Since Britain and France were more or less continuously at war during this period, it would have been natural for the British to want to take over the more-productive French sugar colonies through military conquest, but this idea was opposed by the British plantation owners, who wanted the French colonies not to be captured and taken over, but to be destroyed.

The governor of Jamaica wrote in 1748 that unless French Saint Domingue was destroyed during the war, it would, on the return of peace, ruin the British sugar colonies by the quality and cheapness of its production.

The Seven Years War, 1756–1763, was a bloody and senseless conflict that spanned five continents and involved all the Great Powers of the time. During the war Britain had captured Cuba from Spain and Guadeloupe from France. However after the war was over Britain did something that did not seem to make any sense at all: it traded Cuba and Guadeloupe for Florida and Canada, respectively.

From the point of view of Britain’s self-professed belief in mercantilism and imperialism, this decision made absolutely no sense whatsoever, because Guadeloupe was an extremely productive and profitable sugar-producing colony, while Canada was mainly known for its fur trade, which was worth little by comparison.

The reason this decision was made is simply that the British West India interest pushed for it. The British owners of sugar plantations in the Caribbean didn’t want any new British sugar plantations competing with them to sell sugar to the British market. Adding the productive and profitable sugar-producing island of Guadeloupe to the British empire might have been good for Britain as a whole, but it would have been bad for the existing British owners of sugar plantations. These sugar barons were wealthy, powerful, and influential, and so they were able to get what they wanted.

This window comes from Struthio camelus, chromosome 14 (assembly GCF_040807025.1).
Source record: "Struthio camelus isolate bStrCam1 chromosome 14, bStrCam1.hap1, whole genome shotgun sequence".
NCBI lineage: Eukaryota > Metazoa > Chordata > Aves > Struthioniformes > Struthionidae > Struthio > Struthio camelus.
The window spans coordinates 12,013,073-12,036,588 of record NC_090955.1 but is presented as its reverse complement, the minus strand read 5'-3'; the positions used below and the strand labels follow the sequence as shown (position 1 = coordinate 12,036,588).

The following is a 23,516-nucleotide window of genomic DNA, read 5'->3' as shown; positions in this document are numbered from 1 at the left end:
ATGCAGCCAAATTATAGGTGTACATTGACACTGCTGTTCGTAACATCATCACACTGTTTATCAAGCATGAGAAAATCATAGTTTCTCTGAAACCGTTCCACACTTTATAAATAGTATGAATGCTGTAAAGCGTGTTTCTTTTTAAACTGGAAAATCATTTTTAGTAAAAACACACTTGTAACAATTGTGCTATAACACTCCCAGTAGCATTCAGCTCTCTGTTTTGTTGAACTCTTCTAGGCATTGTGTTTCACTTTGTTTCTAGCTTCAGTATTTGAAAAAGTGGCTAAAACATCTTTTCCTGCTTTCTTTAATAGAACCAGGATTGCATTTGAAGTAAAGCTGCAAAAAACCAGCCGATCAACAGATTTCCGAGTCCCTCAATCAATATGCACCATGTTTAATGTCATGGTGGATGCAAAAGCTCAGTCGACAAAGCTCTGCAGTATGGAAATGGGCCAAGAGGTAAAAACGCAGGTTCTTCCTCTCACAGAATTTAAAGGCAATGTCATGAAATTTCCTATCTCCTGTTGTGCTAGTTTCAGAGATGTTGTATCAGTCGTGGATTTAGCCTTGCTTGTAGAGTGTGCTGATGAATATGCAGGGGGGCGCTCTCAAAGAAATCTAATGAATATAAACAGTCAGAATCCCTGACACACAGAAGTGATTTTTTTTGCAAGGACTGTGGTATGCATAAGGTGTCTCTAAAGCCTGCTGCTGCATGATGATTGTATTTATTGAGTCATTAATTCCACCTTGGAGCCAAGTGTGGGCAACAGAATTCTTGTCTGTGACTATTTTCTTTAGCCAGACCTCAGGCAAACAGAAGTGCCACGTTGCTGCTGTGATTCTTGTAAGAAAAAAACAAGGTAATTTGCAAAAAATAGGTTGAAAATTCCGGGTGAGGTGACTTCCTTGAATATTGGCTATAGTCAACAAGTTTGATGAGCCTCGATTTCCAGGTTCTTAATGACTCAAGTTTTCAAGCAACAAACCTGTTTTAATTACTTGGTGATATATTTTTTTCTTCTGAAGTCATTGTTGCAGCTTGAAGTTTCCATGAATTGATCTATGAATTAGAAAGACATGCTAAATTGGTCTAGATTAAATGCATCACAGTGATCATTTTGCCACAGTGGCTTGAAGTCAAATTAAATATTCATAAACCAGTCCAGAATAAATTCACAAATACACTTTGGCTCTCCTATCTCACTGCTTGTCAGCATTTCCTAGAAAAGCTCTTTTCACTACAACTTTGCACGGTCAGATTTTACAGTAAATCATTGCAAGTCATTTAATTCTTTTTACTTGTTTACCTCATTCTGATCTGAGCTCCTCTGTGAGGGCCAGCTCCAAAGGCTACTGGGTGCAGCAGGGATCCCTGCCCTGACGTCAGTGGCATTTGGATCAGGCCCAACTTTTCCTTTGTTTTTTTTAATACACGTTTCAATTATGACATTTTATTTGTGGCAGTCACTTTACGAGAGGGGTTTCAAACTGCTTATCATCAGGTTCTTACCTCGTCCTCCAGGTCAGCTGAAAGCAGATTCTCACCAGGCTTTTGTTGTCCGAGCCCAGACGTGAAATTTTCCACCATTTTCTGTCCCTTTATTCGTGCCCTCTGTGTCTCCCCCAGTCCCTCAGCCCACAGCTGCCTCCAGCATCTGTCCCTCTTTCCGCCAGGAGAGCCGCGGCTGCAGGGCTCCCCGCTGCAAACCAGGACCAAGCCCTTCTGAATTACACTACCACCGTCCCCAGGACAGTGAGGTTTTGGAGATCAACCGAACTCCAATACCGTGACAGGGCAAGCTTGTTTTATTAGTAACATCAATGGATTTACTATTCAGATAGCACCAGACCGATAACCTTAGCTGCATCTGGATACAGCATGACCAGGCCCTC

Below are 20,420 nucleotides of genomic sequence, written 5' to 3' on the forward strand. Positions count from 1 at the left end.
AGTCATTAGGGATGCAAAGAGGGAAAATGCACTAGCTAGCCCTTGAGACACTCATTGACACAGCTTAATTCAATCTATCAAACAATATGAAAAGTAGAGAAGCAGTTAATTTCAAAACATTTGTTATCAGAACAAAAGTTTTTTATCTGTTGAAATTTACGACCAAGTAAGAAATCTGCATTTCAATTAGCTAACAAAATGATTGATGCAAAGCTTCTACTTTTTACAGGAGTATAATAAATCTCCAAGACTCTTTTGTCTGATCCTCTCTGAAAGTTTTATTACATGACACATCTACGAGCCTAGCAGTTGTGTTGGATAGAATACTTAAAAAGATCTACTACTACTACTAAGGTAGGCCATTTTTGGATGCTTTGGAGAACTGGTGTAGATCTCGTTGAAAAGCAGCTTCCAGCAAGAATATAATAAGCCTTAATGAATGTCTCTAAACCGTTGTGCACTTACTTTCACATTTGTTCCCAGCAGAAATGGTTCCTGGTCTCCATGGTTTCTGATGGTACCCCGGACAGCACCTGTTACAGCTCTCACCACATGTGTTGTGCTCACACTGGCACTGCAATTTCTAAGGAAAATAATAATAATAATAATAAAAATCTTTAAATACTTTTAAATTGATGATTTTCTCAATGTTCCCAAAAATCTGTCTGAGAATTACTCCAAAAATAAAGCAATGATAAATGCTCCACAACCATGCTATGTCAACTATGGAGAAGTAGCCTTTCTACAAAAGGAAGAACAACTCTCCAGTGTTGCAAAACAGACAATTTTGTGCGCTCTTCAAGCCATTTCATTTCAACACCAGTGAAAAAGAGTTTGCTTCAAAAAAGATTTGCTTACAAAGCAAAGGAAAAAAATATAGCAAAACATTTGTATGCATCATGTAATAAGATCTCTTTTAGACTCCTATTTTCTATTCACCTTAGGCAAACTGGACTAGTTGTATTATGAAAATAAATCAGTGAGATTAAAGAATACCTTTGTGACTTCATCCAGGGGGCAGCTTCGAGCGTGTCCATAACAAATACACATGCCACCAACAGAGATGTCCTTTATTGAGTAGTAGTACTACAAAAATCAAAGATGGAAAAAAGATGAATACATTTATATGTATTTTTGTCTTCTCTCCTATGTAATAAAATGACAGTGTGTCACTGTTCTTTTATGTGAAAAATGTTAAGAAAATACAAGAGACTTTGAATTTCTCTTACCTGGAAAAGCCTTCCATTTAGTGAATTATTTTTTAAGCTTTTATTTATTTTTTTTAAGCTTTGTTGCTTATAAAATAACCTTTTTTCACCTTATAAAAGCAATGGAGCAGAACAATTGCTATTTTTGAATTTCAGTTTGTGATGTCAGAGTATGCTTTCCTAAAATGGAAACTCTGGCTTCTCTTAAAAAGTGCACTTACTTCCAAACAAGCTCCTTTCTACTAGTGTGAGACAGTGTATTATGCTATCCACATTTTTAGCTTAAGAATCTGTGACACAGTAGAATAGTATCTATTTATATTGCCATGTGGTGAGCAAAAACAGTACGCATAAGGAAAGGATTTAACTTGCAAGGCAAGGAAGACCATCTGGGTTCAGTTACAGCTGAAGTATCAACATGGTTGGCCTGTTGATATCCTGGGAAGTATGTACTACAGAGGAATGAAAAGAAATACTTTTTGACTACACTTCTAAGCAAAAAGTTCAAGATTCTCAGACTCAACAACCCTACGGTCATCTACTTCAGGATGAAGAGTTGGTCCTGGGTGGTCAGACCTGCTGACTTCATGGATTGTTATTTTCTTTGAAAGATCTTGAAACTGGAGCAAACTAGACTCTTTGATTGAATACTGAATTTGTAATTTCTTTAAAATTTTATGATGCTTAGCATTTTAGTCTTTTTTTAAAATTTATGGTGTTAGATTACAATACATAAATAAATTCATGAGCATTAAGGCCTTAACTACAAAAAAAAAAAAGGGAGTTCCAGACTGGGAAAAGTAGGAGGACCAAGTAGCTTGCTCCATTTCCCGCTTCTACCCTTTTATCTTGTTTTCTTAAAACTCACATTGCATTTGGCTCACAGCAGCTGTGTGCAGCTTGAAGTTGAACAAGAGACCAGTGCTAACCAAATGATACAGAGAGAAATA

However getting Guadeloupe ejected from the British Empire did not have the results that the British sugar barons had hoped for: the North American colonists increasingly took to buying cheaper French sugar on the black market. The Molasses Act of 1733 had imposed high taxes on foreign sugar and molasses, but it proved impossible to enforce; customs officials would accept bribes in return for failing to collect the tax.

This ongoing conflict over taxes led to a growing feeling among the North American colonists that they were a people in their own right, with their own interests, and separate from Britain.

The Sugar Duties Act of 1764 lowered the duties, but the British parliament insisted that the taxes must actually be collected. Then in 1765 the British passed the Stamp Act, which imposed additional taxes on the North American colonies. The purpose of the tax was to pay for the recently ended Seven Years’ war, and to maintain a large garrison of British troops in North America – troops that the colonists did not actually need or want. The Stamp Act was extremely unpopular in the North American colonies, and it led to the American Revolution. Thus the American Independence was caused not by political differences between the colonials and the mother country, but economic ones.

It was economic, not political, bands that were being broken. A new age had begun. The year 1776 marked the Declaration of Independence and the publication of the Wealth of Nations… American independence destroyed the mercantile system and discredited the old regime. Coinciding with the early stages of the Industrial Revolution, it stimulated that growing feeling of disgust for the colonial system which Adam Smith was voicing and which rose to a veritable crescendo of denunciation at the height of the free trade era.

Thereafter many of the British sugar planters, whose profits were already in decline, went bankrupt, and they abandoned their slaves to hunger and death. In Jamaica 15,000 slaves died of starvation between 1780 and 1787.